1918 J Allen Gilbert, Portland, OregonAt the request of his patient, Alan Hart, Gilbert did a hysterectomy. This is an early cooperation of a doctor to supply as much of a sex change operation as then technically feasible. Dr Gilbert published an account of his patient, referred to as 'H' in Journal of Nervous and Mental Disease in 1920.
1926 Il’ia Golianitski, MoscowProfessor Il’ia Golianitskii, well-known for his work on plastic surgery and tissue transplantations, successfully performed sex-change operations on both men and women. Entitled “Underdeveloped people” and illustrated by a photograph of one of the patients, the reportage described five successful sex-change operations: “four on women and one on a man." However this did not continue.
1922-1933 Institut für Sexualwissenschaft, BerlinUnder the aegis of Magnus Hirschfeld, a few surgical operations for trans women were performed, using a similar technique to that of Abbe and non-genital skin grafts, The operations were mainly done by Drs Erwin Gohrbandt, Felix Abraham and Ludwig L. Lenz. Dörchen Richter was operated on in 1922 and 1931; Charlotte Charlaque in 1929-1930; Toni Ebel 1930-1931. Abraham published a paper giving the details of the operations on Richter and Ebel in Zeitschrift für Sexualwissenschaft und Sexualpolitik in 1931 Translation.
1927 G.A. WagnerVery similar to what Baldwin had done, except that Wagner used the sigmoid colon to create a vagina.
1930-1931 Kurt Warnekros, Staatliche Frauenklinik, DresdenOn a visit to Paris, Warnekros, who had operated on Charlotte Charlaque for Magnus Hirschfeld, was consulted by a 48-year-old married man, who was concerned that he was being taken over by a female personality. Warnekros arranged for the patient to have an orchiectomy in Berlin and then admitted her to the Staatliche Frauenklinik. He performed genital surgery on her and transformed her into Lili Elvenes (Elbe). An extra operation, possibly an ovary or uterus transplant, was performed. Lili died a few months later.
1930-1945 Hugh Hampton Young, Johns Hopkins Hospital, BaltimoreYoung pioneered genital reconstruction surgery, but not on transsexuals.
1930s-1940s Lennox Broster, Charing Cross Hospital, LondonBroster did pioneer research and provided hormonal therapy and surgery for intersex patients, especially those with adreno-genital syndrome (now known as Congenital adrenal hyperplasia). His work on intersex patients was reported in The News of the World, in 1943, which attracted patients who would now be regarded as transsexual. However there is no evidence that he operated on any such person, and Clifford Allen, the psychiatrist who worked with him, specifically rejected surgical treatment for ‘transvestites’ (the term then in use). His most notable patient was 1935 Mark Weston, who did change gender but was not regarded as a ‘transvestite’.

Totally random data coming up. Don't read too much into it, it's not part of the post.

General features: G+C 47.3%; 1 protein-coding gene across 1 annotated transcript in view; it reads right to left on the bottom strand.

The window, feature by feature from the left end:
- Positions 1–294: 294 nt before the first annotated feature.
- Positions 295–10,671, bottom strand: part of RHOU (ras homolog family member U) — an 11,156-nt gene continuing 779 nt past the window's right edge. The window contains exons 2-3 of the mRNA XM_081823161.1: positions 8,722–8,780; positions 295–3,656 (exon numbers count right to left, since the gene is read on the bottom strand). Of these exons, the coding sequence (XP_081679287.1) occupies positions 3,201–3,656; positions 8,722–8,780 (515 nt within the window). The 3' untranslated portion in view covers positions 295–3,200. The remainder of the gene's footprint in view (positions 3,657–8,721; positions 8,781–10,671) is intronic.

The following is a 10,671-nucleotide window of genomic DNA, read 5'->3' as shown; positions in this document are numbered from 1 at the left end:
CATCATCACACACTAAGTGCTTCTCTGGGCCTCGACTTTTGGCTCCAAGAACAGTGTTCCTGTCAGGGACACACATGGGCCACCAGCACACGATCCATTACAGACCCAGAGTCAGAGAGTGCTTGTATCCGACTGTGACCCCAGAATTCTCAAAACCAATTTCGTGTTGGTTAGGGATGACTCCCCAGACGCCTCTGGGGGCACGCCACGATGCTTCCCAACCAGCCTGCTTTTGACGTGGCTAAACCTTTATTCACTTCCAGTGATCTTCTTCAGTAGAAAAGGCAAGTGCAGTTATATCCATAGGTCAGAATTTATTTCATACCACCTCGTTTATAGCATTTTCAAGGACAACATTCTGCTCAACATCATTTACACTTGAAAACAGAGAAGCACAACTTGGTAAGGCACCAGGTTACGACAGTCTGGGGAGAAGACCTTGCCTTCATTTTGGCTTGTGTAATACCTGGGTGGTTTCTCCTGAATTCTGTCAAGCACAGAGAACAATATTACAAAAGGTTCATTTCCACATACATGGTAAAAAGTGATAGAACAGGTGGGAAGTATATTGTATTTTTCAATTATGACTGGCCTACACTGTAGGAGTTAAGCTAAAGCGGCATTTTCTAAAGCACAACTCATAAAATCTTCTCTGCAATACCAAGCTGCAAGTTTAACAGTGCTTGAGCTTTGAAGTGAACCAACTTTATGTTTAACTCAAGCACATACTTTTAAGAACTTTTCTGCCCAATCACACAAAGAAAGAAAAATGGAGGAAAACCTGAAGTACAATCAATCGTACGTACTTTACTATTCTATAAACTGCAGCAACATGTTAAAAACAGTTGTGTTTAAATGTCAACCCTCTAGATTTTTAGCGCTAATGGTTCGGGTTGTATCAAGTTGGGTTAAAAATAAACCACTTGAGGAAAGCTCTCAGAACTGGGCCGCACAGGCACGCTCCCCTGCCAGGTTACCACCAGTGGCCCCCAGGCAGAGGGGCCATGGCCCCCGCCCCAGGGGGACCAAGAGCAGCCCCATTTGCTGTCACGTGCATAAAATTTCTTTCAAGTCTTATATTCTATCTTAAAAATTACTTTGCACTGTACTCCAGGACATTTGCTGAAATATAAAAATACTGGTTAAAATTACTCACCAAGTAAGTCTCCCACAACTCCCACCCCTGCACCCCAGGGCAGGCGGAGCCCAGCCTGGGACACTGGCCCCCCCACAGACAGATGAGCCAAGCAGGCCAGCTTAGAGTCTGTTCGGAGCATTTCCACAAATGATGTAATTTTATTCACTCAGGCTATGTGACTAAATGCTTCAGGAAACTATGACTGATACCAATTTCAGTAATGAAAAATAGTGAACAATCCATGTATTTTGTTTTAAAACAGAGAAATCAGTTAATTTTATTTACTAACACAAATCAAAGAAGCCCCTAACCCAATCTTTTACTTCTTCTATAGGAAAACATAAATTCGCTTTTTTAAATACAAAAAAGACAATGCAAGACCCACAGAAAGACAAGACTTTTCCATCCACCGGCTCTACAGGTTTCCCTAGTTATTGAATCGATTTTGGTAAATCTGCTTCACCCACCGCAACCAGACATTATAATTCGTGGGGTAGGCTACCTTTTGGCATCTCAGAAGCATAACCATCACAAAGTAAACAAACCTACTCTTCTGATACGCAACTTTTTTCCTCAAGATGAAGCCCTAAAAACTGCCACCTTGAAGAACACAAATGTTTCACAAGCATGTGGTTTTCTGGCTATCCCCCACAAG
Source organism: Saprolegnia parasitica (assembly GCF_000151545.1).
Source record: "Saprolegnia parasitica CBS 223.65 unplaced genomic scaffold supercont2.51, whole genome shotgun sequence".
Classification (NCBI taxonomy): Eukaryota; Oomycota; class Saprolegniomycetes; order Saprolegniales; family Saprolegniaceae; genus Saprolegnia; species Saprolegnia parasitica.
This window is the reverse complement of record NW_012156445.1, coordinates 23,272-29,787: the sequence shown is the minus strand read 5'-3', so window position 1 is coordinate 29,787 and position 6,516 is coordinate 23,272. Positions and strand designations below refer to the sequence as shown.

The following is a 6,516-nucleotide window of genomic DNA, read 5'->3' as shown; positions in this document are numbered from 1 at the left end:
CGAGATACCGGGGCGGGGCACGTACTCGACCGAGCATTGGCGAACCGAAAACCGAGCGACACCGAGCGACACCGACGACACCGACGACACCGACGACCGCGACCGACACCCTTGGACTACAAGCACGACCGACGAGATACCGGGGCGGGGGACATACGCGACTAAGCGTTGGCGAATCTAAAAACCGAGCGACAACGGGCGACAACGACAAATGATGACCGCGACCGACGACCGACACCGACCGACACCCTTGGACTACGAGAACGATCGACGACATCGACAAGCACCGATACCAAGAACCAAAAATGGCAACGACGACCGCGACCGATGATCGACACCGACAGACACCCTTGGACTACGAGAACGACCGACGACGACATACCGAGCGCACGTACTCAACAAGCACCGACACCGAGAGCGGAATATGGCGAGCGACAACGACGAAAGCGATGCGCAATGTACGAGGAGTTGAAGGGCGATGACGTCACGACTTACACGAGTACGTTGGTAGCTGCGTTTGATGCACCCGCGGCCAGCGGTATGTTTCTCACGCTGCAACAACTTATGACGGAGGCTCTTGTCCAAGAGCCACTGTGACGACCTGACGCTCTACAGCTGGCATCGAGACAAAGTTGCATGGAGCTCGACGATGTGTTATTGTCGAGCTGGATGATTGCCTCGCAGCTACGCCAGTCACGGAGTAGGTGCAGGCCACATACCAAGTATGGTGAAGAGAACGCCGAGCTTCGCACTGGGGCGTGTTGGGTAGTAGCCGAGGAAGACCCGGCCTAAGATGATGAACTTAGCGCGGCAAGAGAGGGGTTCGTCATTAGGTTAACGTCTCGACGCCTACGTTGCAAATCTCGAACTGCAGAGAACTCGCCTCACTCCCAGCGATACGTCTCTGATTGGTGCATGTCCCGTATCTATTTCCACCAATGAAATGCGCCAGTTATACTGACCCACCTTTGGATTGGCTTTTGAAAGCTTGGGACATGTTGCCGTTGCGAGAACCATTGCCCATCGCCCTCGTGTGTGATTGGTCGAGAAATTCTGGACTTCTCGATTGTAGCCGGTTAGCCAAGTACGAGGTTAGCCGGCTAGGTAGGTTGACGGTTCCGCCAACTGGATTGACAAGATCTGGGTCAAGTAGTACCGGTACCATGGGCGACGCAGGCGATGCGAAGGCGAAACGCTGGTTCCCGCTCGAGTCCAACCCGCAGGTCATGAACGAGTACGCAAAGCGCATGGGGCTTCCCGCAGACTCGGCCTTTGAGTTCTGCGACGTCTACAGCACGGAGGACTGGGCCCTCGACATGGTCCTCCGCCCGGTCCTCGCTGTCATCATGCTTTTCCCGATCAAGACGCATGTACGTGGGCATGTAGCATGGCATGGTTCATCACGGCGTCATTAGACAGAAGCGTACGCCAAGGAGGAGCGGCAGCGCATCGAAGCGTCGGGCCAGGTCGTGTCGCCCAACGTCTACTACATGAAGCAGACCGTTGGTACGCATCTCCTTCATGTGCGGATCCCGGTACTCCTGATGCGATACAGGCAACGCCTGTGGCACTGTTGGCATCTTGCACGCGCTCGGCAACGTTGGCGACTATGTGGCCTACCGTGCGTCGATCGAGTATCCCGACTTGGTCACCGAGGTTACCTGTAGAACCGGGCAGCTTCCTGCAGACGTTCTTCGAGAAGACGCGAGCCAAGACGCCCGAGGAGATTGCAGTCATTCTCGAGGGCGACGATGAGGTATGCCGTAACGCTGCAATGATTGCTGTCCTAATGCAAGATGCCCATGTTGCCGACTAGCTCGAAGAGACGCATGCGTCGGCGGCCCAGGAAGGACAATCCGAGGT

1936 Nikolaj Bogoraz, MoscowBogoraz did the first phalloplasty. He reconstructed a total penis using a rib cartilage within a reconstructed tubed abdominal flap.
1938 JB Banister and Archibald H McIndoe, LondonAbbe’s 1898 report was re-discovered, and his surgery replicated by Bannister and McIndoe (cousin to Harold Gilles), albeit modified by using a rigid plastic mould. This approach came to referred to as the McIndoe technique. McIndoe reported 63 repairs.
From this point on, external hormones are available, but still not used for all transsexual transitions.
1939-1965 Ludwig Levy-Lenz, CairoPreviously a surgeon at the Institut für Sexualwissenschaft, Levy-Lenz settled in Cairo after being driven out of Germany by the Nazis. He did transgender and other surgery and was very successful, and had a villa near the Giza pyramids. After WWII he also practiced in Baden-Baden.
1941-1942 Charles Wolf, La Chaux-de-Fonds, SwitzerlandArlette-Irène Leber had a series of operations including vaginoplasty following Sneguireff's method using part of the intestine. In 1944 a Cantonal Court approved her change of civic status to female.
194? Josef Mengele, Auschwitz“I met another boy whom the scientists of Auschwitz, after several operations, had successfully turned into a woman. He was then thirteen years old. After the war, a complicated operation was performed on him in a West German clinic. The doctors restored the man's physical masculinity, but they couldn't give him back his emotional equilibrium.”
1942-1957 Harold Gillies, Ralph Millard & Patrick Clarkson, Harley Street, London